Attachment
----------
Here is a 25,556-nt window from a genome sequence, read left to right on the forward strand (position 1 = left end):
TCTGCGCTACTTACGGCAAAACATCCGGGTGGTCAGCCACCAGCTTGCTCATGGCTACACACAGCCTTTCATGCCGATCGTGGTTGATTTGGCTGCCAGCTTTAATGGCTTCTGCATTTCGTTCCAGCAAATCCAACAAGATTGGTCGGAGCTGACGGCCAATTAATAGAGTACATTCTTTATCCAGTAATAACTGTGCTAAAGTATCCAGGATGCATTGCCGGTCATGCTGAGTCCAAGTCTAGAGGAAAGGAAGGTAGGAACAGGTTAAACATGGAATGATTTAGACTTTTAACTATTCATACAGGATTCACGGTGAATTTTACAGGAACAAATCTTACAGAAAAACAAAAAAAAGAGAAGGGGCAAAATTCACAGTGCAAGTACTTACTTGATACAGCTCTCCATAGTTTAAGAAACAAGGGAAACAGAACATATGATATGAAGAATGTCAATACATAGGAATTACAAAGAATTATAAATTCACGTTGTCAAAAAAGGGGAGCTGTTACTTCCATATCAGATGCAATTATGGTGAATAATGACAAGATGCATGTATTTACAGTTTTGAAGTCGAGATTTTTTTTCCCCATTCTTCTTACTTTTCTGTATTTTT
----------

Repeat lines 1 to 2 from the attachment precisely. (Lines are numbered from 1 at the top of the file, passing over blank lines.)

Here is a 25,556-nt window from a genome sequence, read left to right on the forward strand (position 1 = left end):
TCTGCGCTACTTACGGCAAAACATCCGGGTGGTCAGCCACCAGCTTGCTCATGGCTACACACAGCCTTTCATGCCGATCGTGGTTGATTTGGCTGCCAGCTTTAATGGCTTCTGCATTTCGTTCCAGCAAATCCAACAAGATTGGTCGGAGCTGACGGCCAATTAATAGAGTACATTCTTTATCCAGTAATAACTGTGCTAAAGTATCCAGGATGCATTGCCGGTCATGCTGAGTCCAAGTCTAGAGGAAAGGAAGGTAGGAACAGGTTAAACATGGAATGATTTAGACTTTTAACTATTCATACAGGATTCACGGTGAATTTTACAGGAACAAATCTTACAGAAAAACAAAAAAAAGAGAAGGGGCAAAATTCACAGTGCAAGTACTTACTTGATACAGCTCTCCATAGTTTAAGAAACAAGGGAAACAGAACATATGATATGAAGAATGTCAATACATAGGAATTACAAAGAATTATAAATTCACGTTGTCAAAAAAGGGGAGCTGTTACTTCCATATCAGATGCAATTATGGTGAATAATGACAAGATGCATGTATTTACAGTTTTGAAGTCGAGATTTTTTTTCCCCATTCTTCTTACTTTTCTGTATTTTT